- Proof of all family income from the past 6 months – this could be paystubs, profit and loss statements, etc.
- Completion certificate from the online credit counseling course – this course can be taken up to 180 days before filing
- Filing fee or application to waive fee or pay fee in installments
- Two forms of identification – one photo identification, and one original item with the debtor’s social security number. The court doesn’t technically require these items, but they will be necessary at the 341 Meeting of Creditors, which is held 30-45 days after filing. The information listed on the petition must exactly match these documents, which can be an issue if there are typos or misspellings on either document. We also ask our clients to have these documents ready at filing because if they end up being lost or damaged, it may be impossible to get replacements in time for the 341 Meeting of Creditors.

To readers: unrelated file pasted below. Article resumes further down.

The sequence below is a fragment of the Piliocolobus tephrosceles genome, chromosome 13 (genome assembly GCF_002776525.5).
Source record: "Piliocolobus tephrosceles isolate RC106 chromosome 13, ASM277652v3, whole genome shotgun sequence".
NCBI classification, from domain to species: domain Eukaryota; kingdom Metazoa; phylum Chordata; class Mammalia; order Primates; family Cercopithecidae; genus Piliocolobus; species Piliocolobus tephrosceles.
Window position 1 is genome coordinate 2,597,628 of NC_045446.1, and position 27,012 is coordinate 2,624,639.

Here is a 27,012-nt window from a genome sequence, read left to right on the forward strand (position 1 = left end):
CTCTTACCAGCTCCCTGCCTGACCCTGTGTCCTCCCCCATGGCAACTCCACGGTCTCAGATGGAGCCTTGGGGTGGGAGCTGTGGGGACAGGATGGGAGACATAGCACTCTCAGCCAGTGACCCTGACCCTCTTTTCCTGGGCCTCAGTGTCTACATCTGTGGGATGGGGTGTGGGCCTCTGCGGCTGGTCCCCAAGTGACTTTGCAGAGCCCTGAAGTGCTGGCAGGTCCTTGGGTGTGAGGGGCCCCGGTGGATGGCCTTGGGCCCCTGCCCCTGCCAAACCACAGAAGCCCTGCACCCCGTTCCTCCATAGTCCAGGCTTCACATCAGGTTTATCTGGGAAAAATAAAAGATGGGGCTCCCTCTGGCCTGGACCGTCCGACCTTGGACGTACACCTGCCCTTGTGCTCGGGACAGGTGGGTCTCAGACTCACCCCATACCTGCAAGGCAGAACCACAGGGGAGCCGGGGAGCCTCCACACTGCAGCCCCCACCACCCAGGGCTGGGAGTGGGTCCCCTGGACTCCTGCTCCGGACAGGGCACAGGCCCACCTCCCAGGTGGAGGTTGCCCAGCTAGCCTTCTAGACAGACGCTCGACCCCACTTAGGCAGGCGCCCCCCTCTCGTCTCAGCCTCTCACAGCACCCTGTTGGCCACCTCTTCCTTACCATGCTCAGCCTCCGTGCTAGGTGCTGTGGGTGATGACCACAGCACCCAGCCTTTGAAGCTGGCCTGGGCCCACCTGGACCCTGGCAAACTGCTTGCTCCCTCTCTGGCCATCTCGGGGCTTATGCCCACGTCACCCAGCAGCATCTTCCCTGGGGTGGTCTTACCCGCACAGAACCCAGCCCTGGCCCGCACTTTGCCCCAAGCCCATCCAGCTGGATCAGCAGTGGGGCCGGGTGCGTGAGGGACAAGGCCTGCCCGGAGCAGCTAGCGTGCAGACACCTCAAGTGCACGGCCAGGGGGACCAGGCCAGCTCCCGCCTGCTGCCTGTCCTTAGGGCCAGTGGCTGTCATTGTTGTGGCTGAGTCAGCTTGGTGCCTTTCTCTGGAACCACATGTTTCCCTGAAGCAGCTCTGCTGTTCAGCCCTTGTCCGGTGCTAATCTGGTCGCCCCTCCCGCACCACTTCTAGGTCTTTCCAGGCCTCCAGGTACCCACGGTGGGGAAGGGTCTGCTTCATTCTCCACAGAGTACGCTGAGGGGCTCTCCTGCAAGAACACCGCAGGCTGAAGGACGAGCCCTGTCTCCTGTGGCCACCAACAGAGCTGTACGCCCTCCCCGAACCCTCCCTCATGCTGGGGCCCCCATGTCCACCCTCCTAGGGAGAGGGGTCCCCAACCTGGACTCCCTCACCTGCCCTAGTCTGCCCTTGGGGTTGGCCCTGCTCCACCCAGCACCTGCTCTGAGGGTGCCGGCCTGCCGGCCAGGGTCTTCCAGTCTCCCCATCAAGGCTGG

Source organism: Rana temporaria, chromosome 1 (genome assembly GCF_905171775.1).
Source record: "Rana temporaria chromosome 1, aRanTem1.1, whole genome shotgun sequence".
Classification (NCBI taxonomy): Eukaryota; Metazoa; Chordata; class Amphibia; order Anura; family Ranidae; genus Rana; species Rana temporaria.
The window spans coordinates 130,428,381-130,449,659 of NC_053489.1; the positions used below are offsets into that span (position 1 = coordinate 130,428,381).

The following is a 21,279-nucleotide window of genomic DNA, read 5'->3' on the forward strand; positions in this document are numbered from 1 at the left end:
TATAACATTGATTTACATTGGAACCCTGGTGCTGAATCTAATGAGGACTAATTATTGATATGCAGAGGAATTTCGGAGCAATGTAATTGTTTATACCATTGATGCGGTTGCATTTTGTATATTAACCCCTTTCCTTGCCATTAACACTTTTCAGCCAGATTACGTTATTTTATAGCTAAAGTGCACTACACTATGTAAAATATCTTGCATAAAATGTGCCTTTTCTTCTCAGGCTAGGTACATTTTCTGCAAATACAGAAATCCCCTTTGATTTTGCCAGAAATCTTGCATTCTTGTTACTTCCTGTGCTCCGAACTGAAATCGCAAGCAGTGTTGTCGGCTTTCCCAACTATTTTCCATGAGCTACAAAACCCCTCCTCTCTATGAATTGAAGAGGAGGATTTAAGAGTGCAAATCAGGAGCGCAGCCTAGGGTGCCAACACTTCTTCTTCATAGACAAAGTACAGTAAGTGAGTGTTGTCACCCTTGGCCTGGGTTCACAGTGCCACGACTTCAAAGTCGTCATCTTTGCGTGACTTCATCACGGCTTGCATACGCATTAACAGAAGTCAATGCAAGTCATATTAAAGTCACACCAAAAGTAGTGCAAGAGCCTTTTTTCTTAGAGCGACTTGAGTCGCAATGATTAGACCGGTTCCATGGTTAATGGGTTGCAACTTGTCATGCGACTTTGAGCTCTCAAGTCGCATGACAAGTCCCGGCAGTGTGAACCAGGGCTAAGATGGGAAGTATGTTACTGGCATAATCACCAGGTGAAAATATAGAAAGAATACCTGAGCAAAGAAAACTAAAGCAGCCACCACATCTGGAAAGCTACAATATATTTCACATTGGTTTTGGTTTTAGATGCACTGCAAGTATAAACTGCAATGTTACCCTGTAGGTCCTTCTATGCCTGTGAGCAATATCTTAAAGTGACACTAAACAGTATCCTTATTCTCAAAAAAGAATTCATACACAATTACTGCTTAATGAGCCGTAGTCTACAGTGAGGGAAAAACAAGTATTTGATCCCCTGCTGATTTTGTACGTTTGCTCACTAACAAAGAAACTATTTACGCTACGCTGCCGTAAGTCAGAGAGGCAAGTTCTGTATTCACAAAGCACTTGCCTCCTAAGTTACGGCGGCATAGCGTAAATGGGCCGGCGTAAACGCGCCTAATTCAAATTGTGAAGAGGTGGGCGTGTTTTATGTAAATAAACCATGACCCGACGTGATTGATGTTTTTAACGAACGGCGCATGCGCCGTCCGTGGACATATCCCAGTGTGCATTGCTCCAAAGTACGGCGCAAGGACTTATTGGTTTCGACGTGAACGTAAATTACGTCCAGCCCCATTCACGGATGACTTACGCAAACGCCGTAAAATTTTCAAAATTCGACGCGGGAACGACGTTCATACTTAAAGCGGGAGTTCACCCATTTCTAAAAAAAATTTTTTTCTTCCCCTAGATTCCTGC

- For our clients – we have our clients fill out a basic information packet so we can make sure the debtor’s assets will be protected in Chapter 7, that minimum mandatory debt will be paid off in Chapter 13, etc. A Chapter 7 can’t be voluntarily dismissed once filed, and it’s usually not worth the effort of filing Chapter 13 if it is going to be dismissed anyway.
- Creditor mailing matrix – Your attorney will create this using your credit report, but you will need to submit the information for any creditors not included in your credit report yourself. Any creditors that aren’t included on your creditor mailing matrix won’t be notified of your bankruptcy.